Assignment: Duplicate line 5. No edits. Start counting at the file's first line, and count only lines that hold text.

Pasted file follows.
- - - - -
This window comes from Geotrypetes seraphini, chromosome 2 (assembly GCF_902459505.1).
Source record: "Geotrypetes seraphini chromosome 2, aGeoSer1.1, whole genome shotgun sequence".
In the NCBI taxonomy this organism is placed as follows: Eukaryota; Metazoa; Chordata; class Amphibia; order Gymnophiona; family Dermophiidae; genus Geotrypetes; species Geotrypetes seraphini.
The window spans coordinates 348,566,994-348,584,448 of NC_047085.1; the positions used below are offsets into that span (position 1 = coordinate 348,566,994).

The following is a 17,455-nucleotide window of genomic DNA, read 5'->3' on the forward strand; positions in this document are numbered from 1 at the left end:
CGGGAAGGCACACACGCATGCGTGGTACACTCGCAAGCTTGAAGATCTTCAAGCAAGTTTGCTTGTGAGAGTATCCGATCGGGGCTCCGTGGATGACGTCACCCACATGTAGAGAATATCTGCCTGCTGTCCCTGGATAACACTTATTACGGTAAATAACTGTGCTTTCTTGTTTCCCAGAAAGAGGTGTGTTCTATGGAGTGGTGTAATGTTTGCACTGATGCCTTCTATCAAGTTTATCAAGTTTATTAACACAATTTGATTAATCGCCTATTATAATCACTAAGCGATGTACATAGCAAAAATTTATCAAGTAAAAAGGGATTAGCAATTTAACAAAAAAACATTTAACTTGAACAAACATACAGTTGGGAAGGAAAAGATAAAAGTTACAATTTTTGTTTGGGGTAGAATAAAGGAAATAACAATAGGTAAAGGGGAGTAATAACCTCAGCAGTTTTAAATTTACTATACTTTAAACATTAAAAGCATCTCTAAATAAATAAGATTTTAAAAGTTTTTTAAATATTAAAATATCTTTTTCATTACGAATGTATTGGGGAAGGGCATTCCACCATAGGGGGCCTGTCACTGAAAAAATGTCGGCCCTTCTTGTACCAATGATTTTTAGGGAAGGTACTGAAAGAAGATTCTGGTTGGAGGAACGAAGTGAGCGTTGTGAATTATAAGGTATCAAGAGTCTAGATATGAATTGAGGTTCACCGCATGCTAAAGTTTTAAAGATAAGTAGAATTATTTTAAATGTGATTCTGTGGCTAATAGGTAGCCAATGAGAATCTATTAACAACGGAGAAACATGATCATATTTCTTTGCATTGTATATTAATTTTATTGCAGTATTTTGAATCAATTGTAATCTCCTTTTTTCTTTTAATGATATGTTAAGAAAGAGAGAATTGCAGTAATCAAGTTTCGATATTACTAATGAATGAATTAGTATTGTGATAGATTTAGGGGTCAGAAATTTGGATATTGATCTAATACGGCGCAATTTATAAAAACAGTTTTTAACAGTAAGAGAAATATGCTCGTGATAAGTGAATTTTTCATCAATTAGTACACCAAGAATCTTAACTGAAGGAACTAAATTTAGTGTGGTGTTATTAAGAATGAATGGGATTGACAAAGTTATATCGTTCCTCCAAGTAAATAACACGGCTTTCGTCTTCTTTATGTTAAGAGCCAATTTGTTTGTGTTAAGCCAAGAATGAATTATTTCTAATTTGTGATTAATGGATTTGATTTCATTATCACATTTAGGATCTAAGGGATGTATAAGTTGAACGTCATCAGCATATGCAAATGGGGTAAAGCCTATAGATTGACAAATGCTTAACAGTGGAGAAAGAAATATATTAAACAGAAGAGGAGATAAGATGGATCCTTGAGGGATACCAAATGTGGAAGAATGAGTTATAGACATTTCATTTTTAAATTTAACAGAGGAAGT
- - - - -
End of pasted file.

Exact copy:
The following is a 17,455-nucleotide window of genomic DNA, read 5'->3' on the forward strand; positions in this document are numbered from 1 at the left end: